June is Pride Month, a time to openly celebrate the LGBTQ+ community. But it is also a time to soberly assess pressures to marginalize that community. One particularly potent method is to ban books with LGBTQ+ content from schools across the country.
Take Florida. Starting July 1, it will be illegal for public school teachers to offer classroom instruction on sexual orientation or gender identity in kindergarten through third grade. So, teachers might be in jeopardy for sharing favorite books that even suggest same-sex parenting. There goes “And Tango Makes Three” by Peter Parnell and Justin Richardson. Even a penguin chick can’t have two dads.
This derisively dubbed “Don’t Say Gay” law points to an uptick in book censorship in school classrooms and school libraries. Measuring this trend is PEN, a nonprofit dedicated to free expression. From July 2021 through March 2022, it counted more than 1,500 banned books in 86 school districts in 26 states. Of those, 33% explicitly include LGBTQ+ themes and characters.
Many recent books just might up that count, which would further undo hard-won recognition of the LGBTQ+ experience in schools. Here is just a small sampling.
Mama and Mommy and Me in the Middle
Written by Nina LaCour; illustrated by Kaylani Juanita
(Candlewick; 32 pages; $17.99; ages 3-7)
Business travel is back, rendering relevant this warm picture book. A Bay Area author recalls her own daughter her in the story ‘s wistful young protagonist. She longs for Mommy to return from a work trip, stating “I miss her as deep as a scuba diver deep in the ocean” and “as high as an astronaut up in the stars.” Meanwhile, the girl stays home with Mama. Together they go to the cafe, library and market. Together they watch movies, snuggle and prepare a welcome-back celebration, briefly marred by the girl’s short-lived resentment her. This nod to conflicted feelings flows naturally from charming art and lyrical storytelling. It’s no big deal that the family is pictured as African American and has same-sex parents. Instead, the focus is on learning to navigate everyday emotions.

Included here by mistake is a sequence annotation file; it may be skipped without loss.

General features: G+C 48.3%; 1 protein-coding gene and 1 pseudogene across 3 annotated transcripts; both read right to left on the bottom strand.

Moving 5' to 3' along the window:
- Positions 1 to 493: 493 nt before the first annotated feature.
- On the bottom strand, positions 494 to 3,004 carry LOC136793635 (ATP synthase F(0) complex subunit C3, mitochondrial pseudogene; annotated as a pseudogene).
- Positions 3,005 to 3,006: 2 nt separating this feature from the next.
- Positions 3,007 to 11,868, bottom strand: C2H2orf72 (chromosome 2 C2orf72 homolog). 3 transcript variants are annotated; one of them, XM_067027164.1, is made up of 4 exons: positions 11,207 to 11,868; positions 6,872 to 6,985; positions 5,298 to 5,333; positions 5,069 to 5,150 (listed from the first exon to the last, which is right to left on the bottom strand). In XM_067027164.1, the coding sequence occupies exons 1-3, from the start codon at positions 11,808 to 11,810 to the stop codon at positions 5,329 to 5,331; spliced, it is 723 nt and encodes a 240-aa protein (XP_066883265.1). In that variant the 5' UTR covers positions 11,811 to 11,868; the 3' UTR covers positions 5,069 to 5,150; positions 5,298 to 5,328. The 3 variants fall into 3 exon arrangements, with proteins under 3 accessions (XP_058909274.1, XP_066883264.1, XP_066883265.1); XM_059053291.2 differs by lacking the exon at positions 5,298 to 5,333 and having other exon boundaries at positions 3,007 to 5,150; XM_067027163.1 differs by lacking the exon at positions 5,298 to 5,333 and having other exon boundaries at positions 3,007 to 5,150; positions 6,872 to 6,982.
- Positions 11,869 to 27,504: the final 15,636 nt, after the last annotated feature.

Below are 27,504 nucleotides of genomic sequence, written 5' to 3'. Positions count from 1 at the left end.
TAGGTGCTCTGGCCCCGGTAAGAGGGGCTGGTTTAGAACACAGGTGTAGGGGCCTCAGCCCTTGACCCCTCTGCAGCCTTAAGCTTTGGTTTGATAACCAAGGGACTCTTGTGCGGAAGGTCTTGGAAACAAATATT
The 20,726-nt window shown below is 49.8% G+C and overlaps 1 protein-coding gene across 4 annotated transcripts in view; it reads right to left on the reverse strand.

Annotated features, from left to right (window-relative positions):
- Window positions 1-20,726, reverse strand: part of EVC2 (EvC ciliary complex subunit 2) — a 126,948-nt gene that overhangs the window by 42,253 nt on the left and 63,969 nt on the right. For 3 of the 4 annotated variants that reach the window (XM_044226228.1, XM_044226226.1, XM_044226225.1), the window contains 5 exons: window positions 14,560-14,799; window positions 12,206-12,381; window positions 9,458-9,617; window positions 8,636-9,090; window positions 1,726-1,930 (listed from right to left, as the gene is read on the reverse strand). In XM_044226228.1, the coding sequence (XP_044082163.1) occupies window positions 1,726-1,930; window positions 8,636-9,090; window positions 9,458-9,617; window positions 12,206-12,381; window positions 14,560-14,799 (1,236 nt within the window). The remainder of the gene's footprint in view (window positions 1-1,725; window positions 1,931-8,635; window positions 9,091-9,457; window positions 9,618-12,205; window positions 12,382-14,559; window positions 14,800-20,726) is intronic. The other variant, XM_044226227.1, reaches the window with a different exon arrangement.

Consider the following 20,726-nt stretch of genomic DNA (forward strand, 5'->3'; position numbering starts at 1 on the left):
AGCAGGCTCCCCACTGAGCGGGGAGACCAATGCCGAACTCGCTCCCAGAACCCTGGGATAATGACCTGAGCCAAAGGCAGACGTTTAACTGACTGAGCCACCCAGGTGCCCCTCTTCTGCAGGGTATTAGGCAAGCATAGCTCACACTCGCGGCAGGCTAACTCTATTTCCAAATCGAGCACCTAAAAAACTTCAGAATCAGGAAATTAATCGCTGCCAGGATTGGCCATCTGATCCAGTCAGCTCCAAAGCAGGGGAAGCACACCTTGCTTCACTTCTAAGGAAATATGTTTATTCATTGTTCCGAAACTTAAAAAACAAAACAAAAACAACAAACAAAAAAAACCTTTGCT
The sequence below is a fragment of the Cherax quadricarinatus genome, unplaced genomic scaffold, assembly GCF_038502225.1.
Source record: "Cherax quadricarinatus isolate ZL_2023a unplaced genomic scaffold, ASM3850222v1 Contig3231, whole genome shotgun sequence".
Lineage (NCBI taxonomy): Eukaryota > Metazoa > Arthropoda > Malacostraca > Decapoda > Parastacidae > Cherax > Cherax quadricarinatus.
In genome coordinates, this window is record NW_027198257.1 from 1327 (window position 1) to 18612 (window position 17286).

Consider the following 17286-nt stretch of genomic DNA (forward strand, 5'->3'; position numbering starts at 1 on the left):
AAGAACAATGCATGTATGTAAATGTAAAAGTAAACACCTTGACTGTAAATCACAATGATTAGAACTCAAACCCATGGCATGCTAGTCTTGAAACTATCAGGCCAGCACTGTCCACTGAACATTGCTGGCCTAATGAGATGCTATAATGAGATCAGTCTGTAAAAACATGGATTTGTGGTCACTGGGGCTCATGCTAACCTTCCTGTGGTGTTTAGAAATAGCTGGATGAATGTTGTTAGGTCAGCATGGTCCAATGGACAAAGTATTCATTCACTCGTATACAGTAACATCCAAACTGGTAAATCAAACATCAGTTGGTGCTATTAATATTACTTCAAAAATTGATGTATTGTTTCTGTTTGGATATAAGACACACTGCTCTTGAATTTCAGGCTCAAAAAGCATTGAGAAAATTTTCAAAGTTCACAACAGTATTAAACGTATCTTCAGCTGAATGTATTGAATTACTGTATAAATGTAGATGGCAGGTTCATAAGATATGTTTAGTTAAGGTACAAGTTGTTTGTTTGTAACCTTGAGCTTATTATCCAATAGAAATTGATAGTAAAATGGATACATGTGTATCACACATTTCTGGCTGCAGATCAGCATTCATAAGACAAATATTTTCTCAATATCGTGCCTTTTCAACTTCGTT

Written by Rob Kearney and Eric Rosswood; illustrated by Nidhi Chanani
(Little, Brown; 40 pages; $17.99; ages 4-8)
A strong kid grows into a strongman, the kind that lifts heavy logs, pulls fire trucks and carries sandbags in tough competition. How Rob becomes “the strongest person in North America” is recounted in this robust autobiography that does n’t skip over his greatest challenge his : being himself. Favoring colorful street clothes, he at first goes along with dull workout and competition attire. Then, a fellow weight lifter challenges him: “I’ll wear bright colors WITH YOU.” They do, and success follows. Rob becomes the first openly gay professional strongman and smashes stereotypes about what it means to be gay. As for his greater purpose his : to inspire kids to train to be the person you said you could never become.
The Rainbow Parade
Written and illustrated by Emily Neilson
(Dial; 32 pages; $17.99; ages 2-5)
People march, juggle, chant and sing. Some ride motorcycles and some drive convertibles. Some carry flags and some carry signs. Many wear costumes, and a few wear nothing at all. That is how one girl describes a day at San Francisco ‘s Pride Parade in this sweet picture book that goes back several decades to draw on the author’s own childhood memories of her. Local details are fun, especially the BART ride to and from the city. Central to the story is Emily. She has two moms, and they savor the validation and community spirit emanating from this annual event. They also appreciate something else — stepping off the sidewalk to join in. Everyone in the parade is proud, loud and colorful — in other words, themselves. Therein lies the point.